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Parents of Children on TLC's 'Toddlers in Tiaras' Hurting Their Kids, Critics Say

Stars of 'Toddlers in Tiaras'

Children featured on 'Toddlers in Tiaras.' (TLC)

In a post-JonBenet Ramsey world, the very concept of incredibly young girls strutting around a stage in swimsuits and gowns with synthetic hair extensions and fake eyelashes in the bid to be crowned the next "Miss" something is bound to cause controversy. The Television Learning Channel (TLC) doesn't seem to mind, as they took viewers a little deeper into that world on Wednesday night with the third season premiere of “Toddlers and Tiaras.”

The first episode demonstrated the intense, very adult preparations that these girls, some as young as four years old, go through in the pursuit of tiaras, titles and $12,000 in cash and prizes.

PHOTOS: Improving Self Esteem or Child Abuse?

But these beauty princesses-turned-reality TV stars obviously don’t do it alone. Which begs the question, do their beauty pageant stage parents make Jon and Kate Gosselin look like Ward and June Cleaver? Plus its one thing to dress your children like adults and parade around them for money without cameras following you around 24/7, but does taking your tots on television for all the world to see take things to another level?

"As a treatment professional of sex offenders as well as victims of sexual abuse, I would like the parents of these little girls to assume responsibility for their choices. They are sexualizing their young children. Do not be surprised if your child is preyed upon as a result of this high degree of visibility,” said Dr. Nancy Irwin, a Los Angeles-based psychotherapist. “Men can pose as agents/managers and track you/your girl down through the show. Further, know that sthey will be pleasuring themselves while looking at your daughter’s YouTube clip."

Irwin added that she would not say "these are the 'worst parents' – the worst would be those who actually abuse. These parents run a close second, however, as they are selfish…spoiling their children, and training them that their value is based on their beauty."

And according to childhood behavioral health psychologist and executive director of Wellspring Camps Dr. Mike Bishop, participating in this realm from such a young age can trigger a raft of developmental problems.

"Toddler beauty pageants set a superficial expectation about what makes someone beautiful – that beauty is primarily about your pose, your smile, your hair, and the clothes you wear. Self-worth should not be tied to competitions," Bishop told us. "Toddlers are not old enough to make an informed decision as to whether they should compete. Nor are they able to separate the competition from reality, which can make participation even more damaging to their self-esteem."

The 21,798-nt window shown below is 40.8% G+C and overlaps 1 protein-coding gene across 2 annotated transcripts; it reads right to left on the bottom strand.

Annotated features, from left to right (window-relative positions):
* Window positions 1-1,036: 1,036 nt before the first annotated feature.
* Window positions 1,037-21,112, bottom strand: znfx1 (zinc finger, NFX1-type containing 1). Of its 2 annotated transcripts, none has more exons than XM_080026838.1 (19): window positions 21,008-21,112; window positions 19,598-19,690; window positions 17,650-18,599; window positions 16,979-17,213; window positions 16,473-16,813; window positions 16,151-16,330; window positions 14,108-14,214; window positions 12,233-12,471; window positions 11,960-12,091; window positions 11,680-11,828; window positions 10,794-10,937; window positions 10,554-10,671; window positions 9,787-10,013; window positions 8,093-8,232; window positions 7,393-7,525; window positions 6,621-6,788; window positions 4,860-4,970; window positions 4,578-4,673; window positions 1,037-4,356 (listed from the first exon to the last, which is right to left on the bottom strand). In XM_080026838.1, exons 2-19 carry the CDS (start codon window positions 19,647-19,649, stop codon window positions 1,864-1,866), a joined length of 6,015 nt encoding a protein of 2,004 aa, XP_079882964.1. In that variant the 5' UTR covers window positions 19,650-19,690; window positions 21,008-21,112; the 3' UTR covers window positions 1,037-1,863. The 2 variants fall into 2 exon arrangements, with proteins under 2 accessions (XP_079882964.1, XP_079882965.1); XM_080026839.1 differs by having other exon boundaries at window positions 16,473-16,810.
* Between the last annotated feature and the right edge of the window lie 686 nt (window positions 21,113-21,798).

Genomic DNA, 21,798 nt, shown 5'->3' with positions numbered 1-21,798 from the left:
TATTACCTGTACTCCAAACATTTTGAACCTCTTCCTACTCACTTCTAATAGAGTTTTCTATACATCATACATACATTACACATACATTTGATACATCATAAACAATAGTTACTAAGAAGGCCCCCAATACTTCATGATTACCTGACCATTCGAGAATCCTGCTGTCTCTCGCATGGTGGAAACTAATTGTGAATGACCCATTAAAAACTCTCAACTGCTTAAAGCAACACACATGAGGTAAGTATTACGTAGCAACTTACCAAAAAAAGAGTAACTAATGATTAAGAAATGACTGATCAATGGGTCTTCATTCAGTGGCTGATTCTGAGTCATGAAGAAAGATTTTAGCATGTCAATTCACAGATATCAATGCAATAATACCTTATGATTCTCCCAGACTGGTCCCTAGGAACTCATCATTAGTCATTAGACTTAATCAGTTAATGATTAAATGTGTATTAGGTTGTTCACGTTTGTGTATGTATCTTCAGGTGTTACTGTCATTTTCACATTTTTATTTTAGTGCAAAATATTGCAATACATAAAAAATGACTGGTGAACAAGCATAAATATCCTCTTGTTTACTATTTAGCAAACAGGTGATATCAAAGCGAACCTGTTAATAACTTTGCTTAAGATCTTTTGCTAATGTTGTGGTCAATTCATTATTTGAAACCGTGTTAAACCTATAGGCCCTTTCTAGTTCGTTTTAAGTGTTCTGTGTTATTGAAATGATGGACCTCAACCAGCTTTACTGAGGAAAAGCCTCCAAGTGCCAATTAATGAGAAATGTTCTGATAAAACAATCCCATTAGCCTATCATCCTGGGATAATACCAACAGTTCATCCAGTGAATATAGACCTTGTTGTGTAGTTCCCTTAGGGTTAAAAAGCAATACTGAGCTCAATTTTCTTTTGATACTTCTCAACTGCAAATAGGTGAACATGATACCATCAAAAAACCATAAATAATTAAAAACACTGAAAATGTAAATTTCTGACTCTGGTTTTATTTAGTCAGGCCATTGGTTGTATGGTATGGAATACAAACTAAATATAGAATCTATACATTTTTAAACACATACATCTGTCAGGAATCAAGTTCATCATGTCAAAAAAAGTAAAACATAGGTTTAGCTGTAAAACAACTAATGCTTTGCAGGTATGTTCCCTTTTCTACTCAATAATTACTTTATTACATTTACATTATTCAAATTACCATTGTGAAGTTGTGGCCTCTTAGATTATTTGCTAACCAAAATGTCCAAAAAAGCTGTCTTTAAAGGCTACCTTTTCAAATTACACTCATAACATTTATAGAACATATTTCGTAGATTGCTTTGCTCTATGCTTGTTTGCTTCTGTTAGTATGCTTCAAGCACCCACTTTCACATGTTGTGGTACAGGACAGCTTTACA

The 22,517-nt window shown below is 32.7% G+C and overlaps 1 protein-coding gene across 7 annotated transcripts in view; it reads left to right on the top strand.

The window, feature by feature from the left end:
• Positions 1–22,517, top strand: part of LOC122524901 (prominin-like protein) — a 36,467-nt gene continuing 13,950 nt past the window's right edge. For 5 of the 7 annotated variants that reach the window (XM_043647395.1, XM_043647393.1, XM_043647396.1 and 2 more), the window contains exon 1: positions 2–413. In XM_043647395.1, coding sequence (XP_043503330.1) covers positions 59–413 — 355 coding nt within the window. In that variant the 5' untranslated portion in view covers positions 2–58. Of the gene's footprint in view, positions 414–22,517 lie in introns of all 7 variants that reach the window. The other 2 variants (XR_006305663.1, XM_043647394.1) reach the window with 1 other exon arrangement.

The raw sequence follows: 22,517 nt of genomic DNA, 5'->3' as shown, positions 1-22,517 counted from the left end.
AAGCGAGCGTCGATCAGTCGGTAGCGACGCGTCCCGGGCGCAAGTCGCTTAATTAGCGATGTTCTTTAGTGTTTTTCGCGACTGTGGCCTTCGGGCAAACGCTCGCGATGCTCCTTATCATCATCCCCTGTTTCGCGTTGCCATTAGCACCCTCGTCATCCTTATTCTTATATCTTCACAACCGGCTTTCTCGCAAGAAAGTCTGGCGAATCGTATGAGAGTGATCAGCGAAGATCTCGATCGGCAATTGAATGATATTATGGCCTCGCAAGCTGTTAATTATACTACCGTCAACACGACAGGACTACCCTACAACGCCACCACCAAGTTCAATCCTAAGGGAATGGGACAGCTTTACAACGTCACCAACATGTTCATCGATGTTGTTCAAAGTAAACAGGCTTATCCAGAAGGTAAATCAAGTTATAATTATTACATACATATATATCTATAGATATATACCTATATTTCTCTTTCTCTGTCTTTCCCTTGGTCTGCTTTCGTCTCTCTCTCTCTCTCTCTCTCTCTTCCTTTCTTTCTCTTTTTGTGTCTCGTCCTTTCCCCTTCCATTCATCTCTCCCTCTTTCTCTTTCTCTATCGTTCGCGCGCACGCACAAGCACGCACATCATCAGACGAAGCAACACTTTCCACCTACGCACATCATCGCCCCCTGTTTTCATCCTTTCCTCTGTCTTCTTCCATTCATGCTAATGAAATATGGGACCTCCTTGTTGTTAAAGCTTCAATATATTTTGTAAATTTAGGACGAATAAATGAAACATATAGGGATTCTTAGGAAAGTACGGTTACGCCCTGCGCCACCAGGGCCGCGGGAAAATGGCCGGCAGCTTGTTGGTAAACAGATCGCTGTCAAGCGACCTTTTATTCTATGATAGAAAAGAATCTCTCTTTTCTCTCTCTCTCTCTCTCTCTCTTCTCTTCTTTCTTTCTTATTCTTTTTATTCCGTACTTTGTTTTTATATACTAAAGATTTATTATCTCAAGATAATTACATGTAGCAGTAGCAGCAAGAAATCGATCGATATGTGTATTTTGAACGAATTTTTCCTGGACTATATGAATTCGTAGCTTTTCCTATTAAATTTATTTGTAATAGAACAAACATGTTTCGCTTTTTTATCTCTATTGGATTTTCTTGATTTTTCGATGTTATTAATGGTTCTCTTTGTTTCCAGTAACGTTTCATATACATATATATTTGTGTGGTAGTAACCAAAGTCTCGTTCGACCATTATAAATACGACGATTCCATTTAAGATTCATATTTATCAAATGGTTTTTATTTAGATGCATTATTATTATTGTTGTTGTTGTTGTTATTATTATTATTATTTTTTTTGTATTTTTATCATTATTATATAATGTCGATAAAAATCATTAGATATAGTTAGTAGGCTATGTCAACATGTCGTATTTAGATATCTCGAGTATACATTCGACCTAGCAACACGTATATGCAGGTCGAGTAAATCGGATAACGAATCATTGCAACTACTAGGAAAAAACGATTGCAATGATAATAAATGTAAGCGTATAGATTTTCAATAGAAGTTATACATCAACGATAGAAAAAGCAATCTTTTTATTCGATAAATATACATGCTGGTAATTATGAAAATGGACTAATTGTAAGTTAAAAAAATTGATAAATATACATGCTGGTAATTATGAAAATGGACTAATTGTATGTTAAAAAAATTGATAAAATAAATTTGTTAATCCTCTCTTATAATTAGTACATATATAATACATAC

However, Annette Hill, the founder of  Universal Royalty Child and Baby Beauty Pageants, which is featured on the TLC program and allows anyone from babies to adults to participate, started competing very early in life herself, and believes that the experience actually has a positive impact on young ones and their parents.

"Pageants allow for quality family time, everyone is involved, and everyone gets to go out for dinner together and travel together, and it promotes positive self esteem. Children that compete are more assertive and vocal, they aren’t afraid to look you in the eye when they talk to you, and they communicate very well,” Hill told Pop Tarts. "Besides, what is wrong with showing off your beautiful, talented daughter to the world? It is up to the parents to keep their children grounded. And if the child is backstage and doesn’t want to on, they certainly aren’t forced too."

Rochelle Scott, the director of California’s Cover Miss and Cover Boy pageants, agreed.

"The pageants, like the ones I run, build self esteem and character and make the kids more outgoing, and it’s a good way to mother and daughter or family to spend time together doing something they enjoy," Scott said. "Kids feel special when they have something sparkly on their head, even if it’s not the winning tiara, it makes them feel good about themselves and the fact they accomplished something. With the right attitude, pageants can be like any other sport."

However Keith Lewis, the Director of the Miss California USA and Miss California Teen USA, is “terrified” by the mere idea of child beauty contests, and even more so the motives behind why any parent would want their precious young one to transform into a pageant "princesses" – especially on reality television.

"I question these parents’ ability to parent. It is one thing if your child wants to express themselves through dance or acting, but there are other ways to do it," Lewis said. "It is just unfortunate that we have to share the same 'pageant' name as these things."

Season two of  “Toddlers and Tiaras” achieved an average of 1.3 million viewers each week, and the fact that TLC is going in for a third season further demonstrates that this topic obviously resonates well with some American viewers – so what’s the fascination?

"These shows are so popular because, unfortunately, it seems the damage done to beauty pageant toddlers' self-esteem often results in demanding and bratty behavior. As a viewer, you want to watch what happens and it's certainly entertaining,” said Bishop. "But as a parent, you’re mostly glad they aren't your kids."

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